Then agents run their fin­ger­prints to see if they have crim­in­al con­vic­tions or an act­ive de­port­a­tion or­der. Most people don’t fall in­to those pri­or­ity groups, so they’re usu­ally re­leased on the spot, even if they’re un­doc­u­mented, the of­fi­cial said. The New Or­leans field of­fice does not reg­u­larly track how many people their fu­git­ive teams fin­ger­print with the mo­bile scan­ners.

Many of these op­er­a­tions have happened out­side a pop­u­lar chain of His­pan­ic su­per­mar­kets, ac­cord­ing store man­agers and their cus­tom­ers. Lor­na Torres, busi­ness con­trol­ler for Ideal Dis­count Mar­ket, says stings take place about once a month out­side one of their three stores in the New Or­leans area.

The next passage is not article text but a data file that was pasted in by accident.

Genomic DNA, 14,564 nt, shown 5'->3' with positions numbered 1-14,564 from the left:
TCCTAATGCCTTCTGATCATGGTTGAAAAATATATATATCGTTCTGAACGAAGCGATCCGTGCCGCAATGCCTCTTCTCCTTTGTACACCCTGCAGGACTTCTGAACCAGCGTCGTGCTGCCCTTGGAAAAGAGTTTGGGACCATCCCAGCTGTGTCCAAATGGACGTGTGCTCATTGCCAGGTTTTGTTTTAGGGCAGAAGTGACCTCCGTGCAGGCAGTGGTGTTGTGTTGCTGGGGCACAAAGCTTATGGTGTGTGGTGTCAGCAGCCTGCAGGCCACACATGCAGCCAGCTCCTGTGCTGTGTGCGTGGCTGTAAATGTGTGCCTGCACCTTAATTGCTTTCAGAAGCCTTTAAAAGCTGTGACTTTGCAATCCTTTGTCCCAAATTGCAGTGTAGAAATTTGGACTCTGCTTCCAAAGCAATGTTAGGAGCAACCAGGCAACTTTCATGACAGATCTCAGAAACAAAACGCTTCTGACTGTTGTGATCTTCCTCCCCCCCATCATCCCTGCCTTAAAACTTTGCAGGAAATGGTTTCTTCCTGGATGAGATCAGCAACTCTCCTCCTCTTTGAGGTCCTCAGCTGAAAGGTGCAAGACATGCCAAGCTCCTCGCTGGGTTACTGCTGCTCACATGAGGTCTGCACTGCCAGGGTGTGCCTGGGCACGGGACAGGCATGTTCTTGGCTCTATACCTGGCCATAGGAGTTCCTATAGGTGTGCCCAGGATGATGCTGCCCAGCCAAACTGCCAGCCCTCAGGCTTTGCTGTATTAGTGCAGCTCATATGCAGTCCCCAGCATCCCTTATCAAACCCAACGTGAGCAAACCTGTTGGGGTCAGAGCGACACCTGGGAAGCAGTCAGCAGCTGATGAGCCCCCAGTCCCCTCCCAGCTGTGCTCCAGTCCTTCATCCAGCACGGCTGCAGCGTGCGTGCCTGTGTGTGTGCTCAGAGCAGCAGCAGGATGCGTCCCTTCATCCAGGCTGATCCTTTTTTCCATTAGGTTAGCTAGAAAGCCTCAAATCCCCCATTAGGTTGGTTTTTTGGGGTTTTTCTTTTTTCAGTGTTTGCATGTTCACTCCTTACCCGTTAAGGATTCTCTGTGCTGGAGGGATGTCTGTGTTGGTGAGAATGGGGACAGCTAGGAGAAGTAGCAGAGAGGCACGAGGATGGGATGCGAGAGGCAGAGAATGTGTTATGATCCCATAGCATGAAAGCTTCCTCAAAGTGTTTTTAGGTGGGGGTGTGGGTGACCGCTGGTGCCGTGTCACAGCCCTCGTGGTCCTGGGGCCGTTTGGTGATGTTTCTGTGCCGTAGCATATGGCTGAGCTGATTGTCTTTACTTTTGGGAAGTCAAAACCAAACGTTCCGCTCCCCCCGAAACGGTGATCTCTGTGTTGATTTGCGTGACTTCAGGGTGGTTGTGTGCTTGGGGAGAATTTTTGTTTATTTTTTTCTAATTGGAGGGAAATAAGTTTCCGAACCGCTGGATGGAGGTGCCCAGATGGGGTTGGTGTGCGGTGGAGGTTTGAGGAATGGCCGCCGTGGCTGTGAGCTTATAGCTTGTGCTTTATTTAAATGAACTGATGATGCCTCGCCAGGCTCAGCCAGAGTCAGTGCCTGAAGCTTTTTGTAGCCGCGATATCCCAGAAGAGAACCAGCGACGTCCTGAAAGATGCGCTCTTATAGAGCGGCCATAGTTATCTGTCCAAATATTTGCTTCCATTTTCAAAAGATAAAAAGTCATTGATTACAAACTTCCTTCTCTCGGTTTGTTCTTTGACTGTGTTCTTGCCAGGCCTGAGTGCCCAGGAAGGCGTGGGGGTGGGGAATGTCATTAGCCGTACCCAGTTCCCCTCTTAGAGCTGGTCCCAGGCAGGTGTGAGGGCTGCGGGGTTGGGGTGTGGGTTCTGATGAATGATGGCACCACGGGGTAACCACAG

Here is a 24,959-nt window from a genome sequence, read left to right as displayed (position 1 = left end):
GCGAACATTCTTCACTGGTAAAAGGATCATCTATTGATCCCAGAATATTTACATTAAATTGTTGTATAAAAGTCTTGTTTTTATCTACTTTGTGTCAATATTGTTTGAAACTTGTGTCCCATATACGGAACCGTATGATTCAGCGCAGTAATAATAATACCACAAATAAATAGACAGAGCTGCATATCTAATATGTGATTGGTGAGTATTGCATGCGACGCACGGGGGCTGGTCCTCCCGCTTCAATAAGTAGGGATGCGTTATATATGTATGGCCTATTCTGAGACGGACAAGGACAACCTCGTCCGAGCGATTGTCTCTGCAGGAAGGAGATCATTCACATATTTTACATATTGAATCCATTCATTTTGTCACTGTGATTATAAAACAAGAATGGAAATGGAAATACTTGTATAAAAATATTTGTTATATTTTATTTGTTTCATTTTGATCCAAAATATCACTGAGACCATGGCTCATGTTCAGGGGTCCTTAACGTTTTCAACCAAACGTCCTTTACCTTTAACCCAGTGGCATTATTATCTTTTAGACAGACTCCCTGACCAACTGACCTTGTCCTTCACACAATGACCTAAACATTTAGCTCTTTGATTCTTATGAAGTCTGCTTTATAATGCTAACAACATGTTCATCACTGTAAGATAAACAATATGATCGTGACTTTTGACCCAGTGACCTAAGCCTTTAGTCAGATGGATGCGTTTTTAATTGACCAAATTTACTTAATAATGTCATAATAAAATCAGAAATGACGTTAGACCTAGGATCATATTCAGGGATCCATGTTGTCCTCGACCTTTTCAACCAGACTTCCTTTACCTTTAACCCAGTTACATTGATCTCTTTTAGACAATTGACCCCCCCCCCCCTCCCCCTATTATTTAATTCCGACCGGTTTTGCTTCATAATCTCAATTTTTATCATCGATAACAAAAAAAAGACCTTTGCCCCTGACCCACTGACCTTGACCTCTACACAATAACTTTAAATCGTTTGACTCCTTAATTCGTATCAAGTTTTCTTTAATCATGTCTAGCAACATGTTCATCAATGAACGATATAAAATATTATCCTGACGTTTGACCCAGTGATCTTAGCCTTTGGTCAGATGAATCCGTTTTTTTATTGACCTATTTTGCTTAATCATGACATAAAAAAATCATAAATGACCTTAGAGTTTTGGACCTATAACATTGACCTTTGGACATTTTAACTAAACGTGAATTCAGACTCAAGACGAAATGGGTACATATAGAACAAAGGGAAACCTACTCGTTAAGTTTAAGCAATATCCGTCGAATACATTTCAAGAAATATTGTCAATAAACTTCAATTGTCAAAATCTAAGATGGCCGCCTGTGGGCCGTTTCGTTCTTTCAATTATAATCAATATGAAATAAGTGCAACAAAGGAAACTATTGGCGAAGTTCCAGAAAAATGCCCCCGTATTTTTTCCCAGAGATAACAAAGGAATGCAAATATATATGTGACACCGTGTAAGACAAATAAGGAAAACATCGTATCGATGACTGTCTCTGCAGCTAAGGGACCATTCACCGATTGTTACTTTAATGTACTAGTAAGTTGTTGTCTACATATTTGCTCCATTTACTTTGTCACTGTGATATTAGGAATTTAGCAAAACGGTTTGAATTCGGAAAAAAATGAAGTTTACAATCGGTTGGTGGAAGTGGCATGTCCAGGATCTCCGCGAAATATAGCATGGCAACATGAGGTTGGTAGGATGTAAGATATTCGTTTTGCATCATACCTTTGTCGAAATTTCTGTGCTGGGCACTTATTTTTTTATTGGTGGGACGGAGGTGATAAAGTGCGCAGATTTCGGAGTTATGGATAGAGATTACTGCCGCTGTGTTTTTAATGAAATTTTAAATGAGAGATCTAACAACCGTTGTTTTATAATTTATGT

“It def­in­itely scares our cus­tom­ers away,” said Torres. The chain’s own­er has got­ten law­yers in­volved, she said, but they have no con­trol over im­mig­ra­tion en­force­ment that’s not dir­ectly on their prop­erty.

Marta Es­cal­antes avoids shop­ping at one of the chain’s stores in her Mid-City neigh­bor­hood ever since her hus­band was picked up in the park­ing lot. The 33-year-old hotel work­er was two months’ preg­nant that even­ing when she asked her hus­band, Ern­esto Lopez, to buy her a wa­ter­mel­on to ease her naus­ea.

She re­mem­bers the sick­en­ing feel­ing when a friend called to tell her that im­mig­ra­tion agents had raided the su­per­mar­ket in Mid-City and that Lopez’s car was still in the park­ing lot.

“I felt des­per­ate be­cause I thought I was go­ing to be all alone with my little girl,” said Es­cal­antes, who cleaned streets in New Or­leans after Kat­rina and now cleans hotel rooms.